Each and every product we use or service we consume comes with an expiry date or due date. Income Tax returns are not an exception to this. On one side Income tax is always an important aspect in the growth model of an economy, but on the negative side, tax liability is felt as a burden on tax payer. How worse it would be to a tax payer if an extra burden is added to the tax liability? Sounds unjustified! But it’s true; if you haven’t submitted the income tax returns within due date or paid tax within the prescribed time-limit; extra burden comes in your way along with tax liability. It all happens in the form of ‘INTEREST‡ which is collected as a penalty and it accumulates till the default continues. Don’t be too worried and be thankful to the Income tax department, because the interest here is a simple interest and not compound interest or other kind.Under Income tax Act 1961, interests are levied on different kinds of defaults. Most important and frequent among them is Section 234A, 234B and 234C which deals with delay in filing income tax returns and delay in payment of advance tax. The individual provisions of these sections are discussed below:***SECTION 234 A ‡ Default in filing return***It is mandatory to file your income tax returns within the due date. Due date for individuals is 31 July of every year. However, one must note that the due date is extended till August 31 for the Assessment Year 2015-16. Consequence of not submitting your IT returns within due date is Penalty.Here, Penalty for the delay is in the form of interest @ 1% per month on the total tax liability. Important note is that any fraction of a month is treated as a full month. Interest under section 234A is levied from the period commencing on the date immediately following the due date of filing the return of income and ending on the date of furnishing the return of income, or in case where no return has been furnished, on the date of completion of the assessment under section 144.Interest under section 234A is levied on the amount of tax as determined under section 143(1) and where regular assessment is made, the tax on total income as determined under such regular assessment as reduced by advance tax, tax deducted/collected at source, relief claimed under various sections like sections 90/90A/91 and tax credit claimed under section 115JAA/115JD. Also note that interest under Section 234A is not payable if you don’t have any remaining liability to pay. Interest would not be payable in a case where tax has been deposited within due date of filing of income tax return and return is filed after due date.***SECTION 234 B ‡ Default in paying advance tax***Interest under section 234B is levied when the taxpayer has defaulted in advance tax payment; or where the advance tax paid by the taxpayer is less than 90% of the assessed tax. So, what is advance tax?Advance tax is the tax paid in installments by the tax payer where the total tax liability exceeds Rs. 10,000/- in any financial year. The interest is chargeable at a rate of 1% per month till the remaining tax liability is paid. If the Income tax department extends the due date for filing returns, you get benefit under section 234A but you cannot get benefit under section 234B and 234C, since these sections deals with Advance tax. Interest under section 234B is levied on the amount of unpaid advance tax. If there is a shortfall in payment of advance tax, then interest is levied on the amount by which advance tax is short paid. Interest under section 234B is levied from the first day of the assessment year, i.e., from 1st April till the date of determination of income under section 143(1) or when a regular assessment is made, then till the date of such a regular assessment.***SECTION 234C ‡ Default in payment of advance tax on due date***Non-payment or short payment of advance tax is covered u/s 234B, whereas 234C covers situations of installments not paid within the due date. 234C levies interest @ 1% per month for delay in payment of installments of advance tax.Advance tax is paid on the following dates of a financial year: On or Before In case of a Corporate Taxpayer In case of a Non-Corporate Taxpayer15th June         Up to 15% of advance tax payable             NIL15th September Up to 45% of advance tax payable Up to 30% of advance tax payable15th December Up to 75% of advance tax payable Up to 60% of advance tax payable15th March      Up to 100% of advance tax payable     Up to 100% of advance tax payable For corporate assessee, interest under section 234C is levied @ 1% for a period of 3 months on the differential amount (Advance tax to be paid less actual advance tax paid) for the first three installments and 1% for 1 month, in case of shortfall in payment of last installment.In case of non-corporate assessee, interest under section 234C is levied @ 1% for a period of 3 months on the differential amount (Advance tax to be paid less actual advance tax paid) for first two installments and 1% for 1 month in case of shortfall in payment of last installment.*No interest will be levied in case of any shortfall in payment of advance tax due on the returned income if:*1. There is undereor failure to ethe capital gain amount or income such as winnings from lotteries, crossword puzzles, races including horse races, card games and other games of any sort or from gambling or betting of any form or nature whatsoever.2. The assessee has paid the whole tax payable amount in respect of such income on the due date of payment of advance tax or if no installment is due then such tax is paid before the end of the financial year.Apart from the above sections, there are other sections as well such as 234D (http://www.incometaxindia.gov.in...) which deals with excess refund. Here the assessee shall be liable to pay simple interest at the rate of 0.5% (http://www.incometaxindia.gov.in...) on the whole or the excess amount so refunded, for every month or part of a month comprised in the period from the date of grant of refund to the date of such regular assessment. Section 220(2) deals with delay in payment of amount specified in notice of demand. Here, a simple interest of 1% per month is calculated on the amount specified in the notice of demand and the due date is the date mentioned in the notice. Be Aware of the Due Dates and file your returns and pay taxes in time which reduces the unwanted liability. You can claim many benefits if you have filed your IT return on time (Sweet 16 Benefits of filing Income Tax Return this season!). So go ahead and file your income tax returns with File Income Tax Return Online, IT Return Service,Income Tax Efiling, India| FinMart Your 360° Online Financial Supermarket, FinMart Online Financial Services, One Stop Solution for All Financial Needs (File Income Tax Return Online, IT Return Service,Income Tax Efiling, India| FinMart.com)  (File Income Tax Return Online, IT Return Service,Income Tax Efiling, India| FinMart.com)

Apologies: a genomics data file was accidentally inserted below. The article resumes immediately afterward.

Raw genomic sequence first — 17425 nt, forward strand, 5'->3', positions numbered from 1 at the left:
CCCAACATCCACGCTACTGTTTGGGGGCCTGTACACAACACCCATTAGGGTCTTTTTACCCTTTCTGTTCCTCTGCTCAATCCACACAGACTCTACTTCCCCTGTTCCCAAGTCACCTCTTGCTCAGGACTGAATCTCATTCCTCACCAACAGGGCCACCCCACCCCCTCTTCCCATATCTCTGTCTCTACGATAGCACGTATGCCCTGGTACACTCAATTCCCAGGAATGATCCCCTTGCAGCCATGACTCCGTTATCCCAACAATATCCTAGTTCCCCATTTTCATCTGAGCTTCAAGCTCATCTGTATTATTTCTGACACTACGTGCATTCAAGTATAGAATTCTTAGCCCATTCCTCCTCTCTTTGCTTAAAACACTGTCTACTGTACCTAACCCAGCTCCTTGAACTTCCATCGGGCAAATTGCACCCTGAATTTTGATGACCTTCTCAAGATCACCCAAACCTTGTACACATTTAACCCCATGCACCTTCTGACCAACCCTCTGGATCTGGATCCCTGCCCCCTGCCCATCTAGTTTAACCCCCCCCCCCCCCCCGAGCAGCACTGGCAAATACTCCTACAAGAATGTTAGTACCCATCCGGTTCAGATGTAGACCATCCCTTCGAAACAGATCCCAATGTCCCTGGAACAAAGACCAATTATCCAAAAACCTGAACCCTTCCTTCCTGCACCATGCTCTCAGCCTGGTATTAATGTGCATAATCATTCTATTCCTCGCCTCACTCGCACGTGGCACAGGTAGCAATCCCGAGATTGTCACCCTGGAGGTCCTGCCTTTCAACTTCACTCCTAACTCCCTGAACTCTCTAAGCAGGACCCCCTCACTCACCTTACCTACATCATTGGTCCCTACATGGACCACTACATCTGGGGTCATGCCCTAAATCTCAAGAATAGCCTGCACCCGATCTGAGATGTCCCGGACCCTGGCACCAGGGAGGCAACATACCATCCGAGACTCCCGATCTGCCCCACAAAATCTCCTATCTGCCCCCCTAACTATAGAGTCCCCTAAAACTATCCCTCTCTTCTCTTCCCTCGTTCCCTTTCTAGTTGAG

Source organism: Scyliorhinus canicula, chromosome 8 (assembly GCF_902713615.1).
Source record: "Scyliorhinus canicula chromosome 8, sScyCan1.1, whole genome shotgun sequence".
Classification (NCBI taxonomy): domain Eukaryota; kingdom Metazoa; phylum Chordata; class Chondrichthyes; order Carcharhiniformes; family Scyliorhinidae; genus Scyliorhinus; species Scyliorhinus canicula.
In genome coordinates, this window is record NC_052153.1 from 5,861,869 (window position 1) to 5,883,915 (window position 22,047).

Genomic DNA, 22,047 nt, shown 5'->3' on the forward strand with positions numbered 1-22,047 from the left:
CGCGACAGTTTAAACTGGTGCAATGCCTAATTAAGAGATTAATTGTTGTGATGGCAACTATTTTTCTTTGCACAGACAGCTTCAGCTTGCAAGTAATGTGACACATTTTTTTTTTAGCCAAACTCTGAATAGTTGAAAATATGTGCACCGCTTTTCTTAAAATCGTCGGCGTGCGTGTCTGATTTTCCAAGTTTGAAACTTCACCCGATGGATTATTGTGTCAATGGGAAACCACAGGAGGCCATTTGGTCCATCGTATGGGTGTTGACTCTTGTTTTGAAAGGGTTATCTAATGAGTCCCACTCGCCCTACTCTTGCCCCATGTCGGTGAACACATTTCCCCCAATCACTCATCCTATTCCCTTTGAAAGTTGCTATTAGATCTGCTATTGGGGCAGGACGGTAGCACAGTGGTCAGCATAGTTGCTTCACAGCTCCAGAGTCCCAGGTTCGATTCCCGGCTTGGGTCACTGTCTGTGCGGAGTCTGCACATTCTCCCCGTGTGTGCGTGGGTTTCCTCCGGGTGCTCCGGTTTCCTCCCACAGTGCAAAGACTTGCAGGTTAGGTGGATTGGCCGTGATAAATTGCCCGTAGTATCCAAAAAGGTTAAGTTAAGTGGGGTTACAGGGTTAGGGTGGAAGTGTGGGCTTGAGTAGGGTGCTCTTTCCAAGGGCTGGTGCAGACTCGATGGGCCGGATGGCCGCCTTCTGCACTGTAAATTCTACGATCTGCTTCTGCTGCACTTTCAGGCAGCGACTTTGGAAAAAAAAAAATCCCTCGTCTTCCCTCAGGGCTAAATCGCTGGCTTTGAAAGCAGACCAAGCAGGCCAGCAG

What amount of money will the IRS take from you in overdue taxes?
You will be charged the amount you owe plus interest and penalties from the due date of the return. If you filed late you will receive a late filing penalty also.The penalty for filing late is normally 5 percent of the unpaid taxes for each month or part of a month that a tax return is late. That penalty starts accruing the day after the tax filing due date and will not exceed 25 percent of your unpaid taxes.If you do not pay your taxes by the tax deadline, you normally will face a failure-to-pay penalty of ½ of 1 percent of your unpaid taxes. That penalty applies for each month or part of a month after the due date and starts accruing the day after the tax-filing due date.If you file your return more than 60 days after the due date or extended due date, the minimum penalty is the smaller of $135 or 100 percent of the unpaid tax.If you did not pay 80% pre-payment of taxes, you may also be charged an Estimated Tax Penalty.Interest will be charge at the current rate of interest on money due the IRS.You may go to this website if you have additional questions: Topic 653 IRS Notices and Bills, Penalties, and Interest ChargesHope this is helpful.
Do I need to pay quarterly estimated taxes on January 15 for Q4 2021 if it was my first quarter reporting income?
Jan 15 is the due date for making Q4 tas payments. Did you start self-employment in the 4th quarter 2021. I would get with a tax professional so you can calculate what tax is due and any required forms are completed on time. You don’t prenough information in your one sentence to give you a full and correct answer.
Should the IRS pay tax payers interest on all funds withheld from us over the course of the withholding year?
No. You’re mixing two separate issues ‡ escrows and taxes.Funds in escrow are held for the benefit of someone else ‡ not the escrow company or bank which is holding the funds. The case says that banks who are escrow holders owe interest on the funds they hold for others.Funds withheld from your paycheck are simply installment payments of the taxes you are estimated to owe the IRS. In other words, it’s the IRS‡ money ‡ they are not holding it for you ‡ so they don’t owe anyone interest on it.Note that the IRS does pay interest on money they refund.